Wednesday, July 25, 2012

Do You See What I See?

[This may not be one of my better posts, but it is one I am proud of.  I was able to envision the entire entry in my mind before writing it, something I have not been able to do in a very long time.  In the past, I could have made an outline, flushed out my preferred prose, and written something I objectively decent from most literary perspectives.  I still don't have that ability.  Several "ideas" have been started as posts which have gone unpublished.  Once the idea inspiration passes, I find it impossible to get it back.  There are just too few moments when I physically can write and think and plan seriously, such that editing is pretty much a "wrote it, scanned it, spell checked it" process.  Still, I think this one shows I may return to form some day.]

A friend (I fear long lost) and I used to have a running joke based on a scene from a mutual favorite film, Catch-22.

"Do you see what I see?"
"A naked man in a tree?"
"That's just Yossarian."

Whenever something worth pointing out to the other was noticed, some form of "Do you see what I see?" would be asked.  The question, "A naked man in a tree?" was always the response.  Then, we'd get onto whatever was worth looking at.  It eventually evolved into just pointing out the naked man in a tree, and later into just saying, "Is that Yossarion?" instead of "Look at that."

I like how an inside joke can evolve, becoming truly obscure to those not "in" on it.

-     -     -     -     -

Well, I didn't really start this post to bring up an old inside joke.  I want to write about a portion of the "misunderstanding" I had with the Psychology Department at Kaiser Permanente so long ago.

At one point, the pseudo-doctors, so certain I was hallucinating the FACT that my height had increased by an inch and a half, requested that I take a personality test.  They lied, again, telling me about the possibility of pain killing drugs after I jumped through their hoop.  They likely presumed the test would confirm that I was psychotic and delusional.  I took the test.

Quite early on, I had to ask for clarification. 

One of the first questions had been, "Do you hear things other people don't here?"  (Note - I studied Cognitive Psychology, the hard wiring, not the subjective aspects of psych, not in any detail, anyways.)  I was supposed to answer the question with one of 4 responses, basically an "all the time" or "none of the time" spectrum.

I answered sometimes.  I have pretty good hearing.  I pick up on sounds my wife does not, from birds in the back yard to the water dripping into the ice maker.

Shortly thereafter, the test asked, "Do you see things other people don't see?"  This is when I asked for clarification.

"Is it asking if I see things that others can't see?  Like "I see dead people?  Or is it . . . "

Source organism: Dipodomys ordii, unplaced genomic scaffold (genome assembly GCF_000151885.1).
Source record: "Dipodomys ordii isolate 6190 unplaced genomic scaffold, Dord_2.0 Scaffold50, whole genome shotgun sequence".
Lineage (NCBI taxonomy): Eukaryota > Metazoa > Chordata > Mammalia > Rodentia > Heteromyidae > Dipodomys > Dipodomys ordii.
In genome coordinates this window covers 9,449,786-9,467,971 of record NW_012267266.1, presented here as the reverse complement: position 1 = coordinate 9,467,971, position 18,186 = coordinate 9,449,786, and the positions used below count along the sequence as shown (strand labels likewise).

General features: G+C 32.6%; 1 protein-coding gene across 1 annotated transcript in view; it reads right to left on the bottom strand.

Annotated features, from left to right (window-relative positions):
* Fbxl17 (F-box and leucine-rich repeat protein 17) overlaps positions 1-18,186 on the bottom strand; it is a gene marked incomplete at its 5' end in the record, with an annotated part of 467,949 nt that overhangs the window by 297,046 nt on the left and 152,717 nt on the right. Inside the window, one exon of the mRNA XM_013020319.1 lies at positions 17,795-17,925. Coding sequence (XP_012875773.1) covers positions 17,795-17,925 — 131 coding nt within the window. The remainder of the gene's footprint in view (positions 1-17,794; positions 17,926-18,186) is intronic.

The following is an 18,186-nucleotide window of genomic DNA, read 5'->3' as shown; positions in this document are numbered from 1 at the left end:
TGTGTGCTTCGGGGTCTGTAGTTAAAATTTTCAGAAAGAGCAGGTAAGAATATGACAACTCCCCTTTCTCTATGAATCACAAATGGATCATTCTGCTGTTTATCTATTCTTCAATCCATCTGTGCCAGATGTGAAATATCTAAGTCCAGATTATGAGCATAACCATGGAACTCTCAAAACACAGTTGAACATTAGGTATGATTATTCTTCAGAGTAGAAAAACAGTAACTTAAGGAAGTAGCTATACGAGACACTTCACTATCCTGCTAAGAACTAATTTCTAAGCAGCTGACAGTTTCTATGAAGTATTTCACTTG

He cut me off and said, "just go with whatever came first to your mind."

I answered "all the time."  That probably did not help my cause.

-     -     -     -     -

Let me be clear.  I don't see dead people.

My first impression of the question defined "see" to mean comprehend.  It wasn't just about visual stimuli.  It was what such stimuli made me think, made me realize, understand, and even theorize.

An example relevant to my long term goals with this blog:

Consider Muslim prayer.  What do you see?

I see a correlation, a similarity, between the physical prostate position performed in Muslim prayer and the "Child's Pose" position of yoga.

Now, for purposes of answering "Do you see things other people don't see?," I presume most people do not identify the similarities in the physical positions of the two actions when they view just Muslim Prayer.

Yet, that is not all I "see."

I see an act of submission within the prayer, a surrender to one's God, an act which greatly relaxes the body as well as the mind.  A very goal of child's pose is the relaxation of the body and mind.  I have even heard the phrase "surrender to air" used in trying to help one achieve Child's Pose.  I presume, of the few people that actually did notice this correlation between Muslim prayer and Child's pose, most thought of it as coincidental.  I don't believe in coincidence.

I see two spiritual practices likely evolved from a common ancient practice. 

I theorize that this common practice would strongly mirror my beliefs about balance, physical balance within the body and the effects it has, not only on the mind, but on physical health as well.  I theorize that what I have realized relatively recently about balance is nothing "new" at all.  It is ancient, and known by many.  As practices evolved, however, people lost sight of the original knowledge.  They never learned the true origin of their practices.

Do you see the naked man in the tree?

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